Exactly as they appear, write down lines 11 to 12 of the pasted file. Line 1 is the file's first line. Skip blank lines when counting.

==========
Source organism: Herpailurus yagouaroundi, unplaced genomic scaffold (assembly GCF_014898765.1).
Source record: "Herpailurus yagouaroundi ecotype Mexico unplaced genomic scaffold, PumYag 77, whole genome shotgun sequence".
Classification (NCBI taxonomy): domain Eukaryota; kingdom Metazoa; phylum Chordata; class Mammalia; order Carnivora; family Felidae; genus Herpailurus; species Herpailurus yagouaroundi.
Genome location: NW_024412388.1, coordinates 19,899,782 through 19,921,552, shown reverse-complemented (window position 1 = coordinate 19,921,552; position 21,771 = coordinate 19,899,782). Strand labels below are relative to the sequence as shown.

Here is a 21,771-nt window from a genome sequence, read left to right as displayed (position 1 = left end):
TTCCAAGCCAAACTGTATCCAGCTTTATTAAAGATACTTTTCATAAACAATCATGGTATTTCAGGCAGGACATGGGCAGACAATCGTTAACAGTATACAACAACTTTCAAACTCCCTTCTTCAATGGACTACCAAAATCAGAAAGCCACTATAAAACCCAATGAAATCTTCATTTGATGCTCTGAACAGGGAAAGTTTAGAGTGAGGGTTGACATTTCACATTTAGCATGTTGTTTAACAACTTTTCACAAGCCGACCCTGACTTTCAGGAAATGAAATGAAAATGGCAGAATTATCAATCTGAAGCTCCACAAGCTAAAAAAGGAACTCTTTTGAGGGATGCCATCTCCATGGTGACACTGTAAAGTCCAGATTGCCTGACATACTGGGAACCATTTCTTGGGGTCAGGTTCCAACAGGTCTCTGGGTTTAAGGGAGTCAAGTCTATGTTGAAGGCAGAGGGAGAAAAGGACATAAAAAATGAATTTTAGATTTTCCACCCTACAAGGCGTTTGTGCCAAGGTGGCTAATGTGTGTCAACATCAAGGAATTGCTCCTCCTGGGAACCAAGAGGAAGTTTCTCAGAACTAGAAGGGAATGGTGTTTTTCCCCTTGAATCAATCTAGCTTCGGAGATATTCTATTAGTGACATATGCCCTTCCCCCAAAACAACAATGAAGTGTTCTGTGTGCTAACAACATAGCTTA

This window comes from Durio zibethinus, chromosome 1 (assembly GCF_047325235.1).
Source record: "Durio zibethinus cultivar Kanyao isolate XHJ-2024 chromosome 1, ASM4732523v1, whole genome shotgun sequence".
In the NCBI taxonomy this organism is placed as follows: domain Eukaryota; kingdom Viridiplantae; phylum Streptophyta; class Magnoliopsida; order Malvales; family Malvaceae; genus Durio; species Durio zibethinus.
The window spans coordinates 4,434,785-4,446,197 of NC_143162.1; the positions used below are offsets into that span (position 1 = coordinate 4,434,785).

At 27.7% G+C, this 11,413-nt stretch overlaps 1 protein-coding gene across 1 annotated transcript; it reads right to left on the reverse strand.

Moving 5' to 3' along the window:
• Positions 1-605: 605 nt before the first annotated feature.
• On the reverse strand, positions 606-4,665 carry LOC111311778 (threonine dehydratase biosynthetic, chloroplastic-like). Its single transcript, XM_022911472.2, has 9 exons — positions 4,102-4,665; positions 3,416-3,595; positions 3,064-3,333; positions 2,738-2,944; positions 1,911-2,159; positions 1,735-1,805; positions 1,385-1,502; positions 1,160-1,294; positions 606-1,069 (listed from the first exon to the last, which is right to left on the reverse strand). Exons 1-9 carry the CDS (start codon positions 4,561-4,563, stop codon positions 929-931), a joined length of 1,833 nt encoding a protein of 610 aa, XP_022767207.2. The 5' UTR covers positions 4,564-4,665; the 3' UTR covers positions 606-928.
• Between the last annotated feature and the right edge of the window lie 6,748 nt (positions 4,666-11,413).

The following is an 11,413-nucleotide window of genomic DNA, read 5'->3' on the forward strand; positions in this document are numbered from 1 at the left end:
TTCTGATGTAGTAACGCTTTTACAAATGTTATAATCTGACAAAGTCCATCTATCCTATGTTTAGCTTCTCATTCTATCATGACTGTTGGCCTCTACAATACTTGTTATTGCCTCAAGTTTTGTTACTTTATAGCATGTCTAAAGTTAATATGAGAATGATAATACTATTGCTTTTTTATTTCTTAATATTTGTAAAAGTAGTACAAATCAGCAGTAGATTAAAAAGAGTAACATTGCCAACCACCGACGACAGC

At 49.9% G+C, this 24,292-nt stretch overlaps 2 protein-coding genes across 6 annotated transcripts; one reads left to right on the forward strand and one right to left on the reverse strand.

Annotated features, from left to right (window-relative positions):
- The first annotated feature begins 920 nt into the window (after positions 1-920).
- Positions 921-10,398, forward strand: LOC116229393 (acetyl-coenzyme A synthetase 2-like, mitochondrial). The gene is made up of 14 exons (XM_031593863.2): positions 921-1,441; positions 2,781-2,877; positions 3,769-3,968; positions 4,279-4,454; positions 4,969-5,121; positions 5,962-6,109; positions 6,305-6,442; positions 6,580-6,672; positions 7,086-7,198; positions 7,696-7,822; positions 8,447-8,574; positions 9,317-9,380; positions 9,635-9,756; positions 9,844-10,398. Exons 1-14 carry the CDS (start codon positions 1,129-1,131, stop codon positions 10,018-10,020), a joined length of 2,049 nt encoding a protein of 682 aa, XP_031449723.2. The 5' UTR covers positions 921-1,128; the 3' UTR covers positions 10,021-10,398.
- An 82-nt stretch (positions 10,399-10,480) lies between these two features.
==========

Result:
At 27.7% G+C, this 11,413-nt stretch overlaps 1 protein-coding gene across 1 annotated transcript; it reads right to left on the reverse strand.

Moving 5' to 3' along the window: